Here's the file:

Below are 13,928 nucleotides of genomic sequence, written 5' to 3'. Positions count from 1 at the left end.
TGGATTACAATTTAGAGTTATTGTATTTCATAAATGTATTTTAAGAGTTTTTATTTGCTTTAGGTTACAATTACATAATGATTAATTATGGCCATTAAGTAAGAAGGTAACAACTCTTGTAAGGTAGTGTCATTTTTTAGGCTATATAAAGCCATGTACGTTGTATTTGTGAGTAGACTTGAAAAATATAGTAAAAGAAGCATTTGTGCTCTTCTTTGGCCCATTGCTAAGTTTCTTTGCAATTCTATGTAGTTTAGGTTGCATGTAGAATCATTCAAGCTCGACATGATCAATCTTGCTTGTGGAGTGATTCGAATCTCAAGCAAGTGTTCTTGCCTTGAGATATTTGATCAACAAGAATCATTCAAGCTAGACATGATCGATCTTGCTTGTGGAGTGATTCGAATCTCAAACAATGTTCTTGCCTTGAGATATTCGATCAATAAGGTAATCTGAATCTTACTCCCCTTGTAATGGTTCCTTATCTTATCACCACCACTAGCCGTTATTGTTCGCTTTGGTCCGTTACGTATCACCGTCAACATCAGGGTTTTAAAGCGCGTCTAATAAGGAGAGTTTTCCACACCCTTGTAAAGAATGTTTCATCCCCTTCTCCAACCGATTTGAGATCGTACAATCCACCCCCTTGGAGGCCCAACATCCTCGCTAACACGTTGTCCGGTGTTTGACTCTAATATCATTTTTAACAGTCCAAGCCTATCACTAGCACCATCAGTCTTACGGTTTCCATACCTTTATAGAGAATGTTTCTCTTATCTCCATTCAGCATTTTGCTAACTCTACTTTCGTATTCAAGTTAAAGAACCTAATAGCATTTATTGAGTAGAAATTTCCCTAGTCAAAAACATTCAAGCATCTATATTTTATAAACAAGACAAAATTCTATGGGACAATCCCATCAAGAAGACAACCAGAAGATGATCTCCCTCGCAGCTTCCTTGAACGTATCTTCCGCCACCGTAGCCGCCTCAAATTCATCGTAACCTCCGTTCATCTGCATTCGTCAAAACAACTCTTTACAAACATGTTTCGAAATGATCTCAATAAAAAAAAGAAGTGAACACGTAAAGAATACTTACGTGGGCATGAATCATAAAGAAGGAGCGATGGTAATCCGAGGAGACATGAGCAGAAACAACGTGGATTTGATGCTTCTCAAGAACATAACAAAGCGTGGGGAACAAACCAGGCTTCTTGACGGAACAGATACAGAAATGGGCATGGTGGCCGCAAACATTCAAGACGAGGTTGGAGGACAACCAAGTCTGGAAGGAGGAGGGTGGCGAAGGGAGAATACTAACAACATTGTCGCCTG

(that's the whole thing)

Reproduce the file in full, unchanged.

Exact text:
Below are 13,928 nucleotides of genomic sequence, written 5' to 3'. Positions count from 1 at the left end.
TGGATTACAATTTAGAGTTATTGTATTTCATAAATGTATTTTAAGAGTTTTTATTTGCTTTAGGTTACAATTACATAATGATTAATTATGGCCATTAAGTAAGAAGGTAACAACTCTTGTAAGGTAGTGTCATTTTTTAGGCTATATAAAGCCATGTACGTTGTATTTGTGAGTAGACTTGAAAAATATAGTAAAAGAAGCATTTGTGCTCTTCTTTGGCCCATTGCTAAGTTTCTTTGCAATTCTATGTAGTTTAGGTTGCATGTAGAATCATTCAAGCTCGACATGATCAATCTTGCTTGTGGAGTGATTCGAATCTCAAGCAAGTGTTCTTGCCTTGAGATATTTGATCAACAAGAATCATTCAAGCTAGACATGATCGATCTTGCTTGTGGAGTGATTCGAATCTCAAACAATGTTCTTGCCTTGAGATATTCGATCAATAAGGTAATCTGAATCTTACTCCCCTTGTAATGGTTCCTTATCTTATCACCACCACTAGCCGTTATTGTTCGCTTTGGTCCGTTACGTATCACCGTCAACATCAGGGTTTTAAAGCGCGTCTAATAAGGAGAGTTTTCCACACCCTTGTAAAGAATGTTTCATCCCCTTCTCCAACCGATTTGAGATCGTACAATCCACCCCCTTGGAGGCCCAACATCCTCGCTAACACGTTGTCCGGTGTTTGACTCTAATATCATTTTTAACAGTCCAAGCCTATCACTAGCACCATCAGTCTTACGGTTTCCATACCTTTATAGAGAATGTTTCTCTTATCTCCATTCAGCATTTTGCTAACTCTACTTTCGTATTCAAGTTAAAGAACCTAATAGCATTTATTGAGTAGAAATTTCCCTAGTCAAAAACATTCAAGCATCTATATTTTATAAACAAGACAAAATTCTATGGGACAATCCCATCAAGAAGACAACCAGAAGATGATCTCCCTCGCAGCTTCCTTGAACGTATCTTCCGCCACCGTAGCCGCCTCAAATTCATCGTAACCTCCGTTCATCTGCATTCGTCAAAACAACTCTTTACAAACATGTTTCGAAATGATCTCAATAAAAAAAAGAAGTGAACACGTAAAGAATACTTACGTGGGCATGAATCATAAAGAAGGAGCGATGGTAATCCGAGGAGACATGAGCAGAAACAACGTGGATTTGATGCTTCTCAAGAACATAACAAAGCGTGGGGAACAAACCAGGCTTCTTGACGGAACAGATACAGAAATGGGCATGGTGGCCGCAAACATTCAAGACGAGGTTGGAGGACAACCAAGTCTGGAAGGAGGAGGGTGGCGAAGGGAGAATACTAACAACATTGTCGCCTG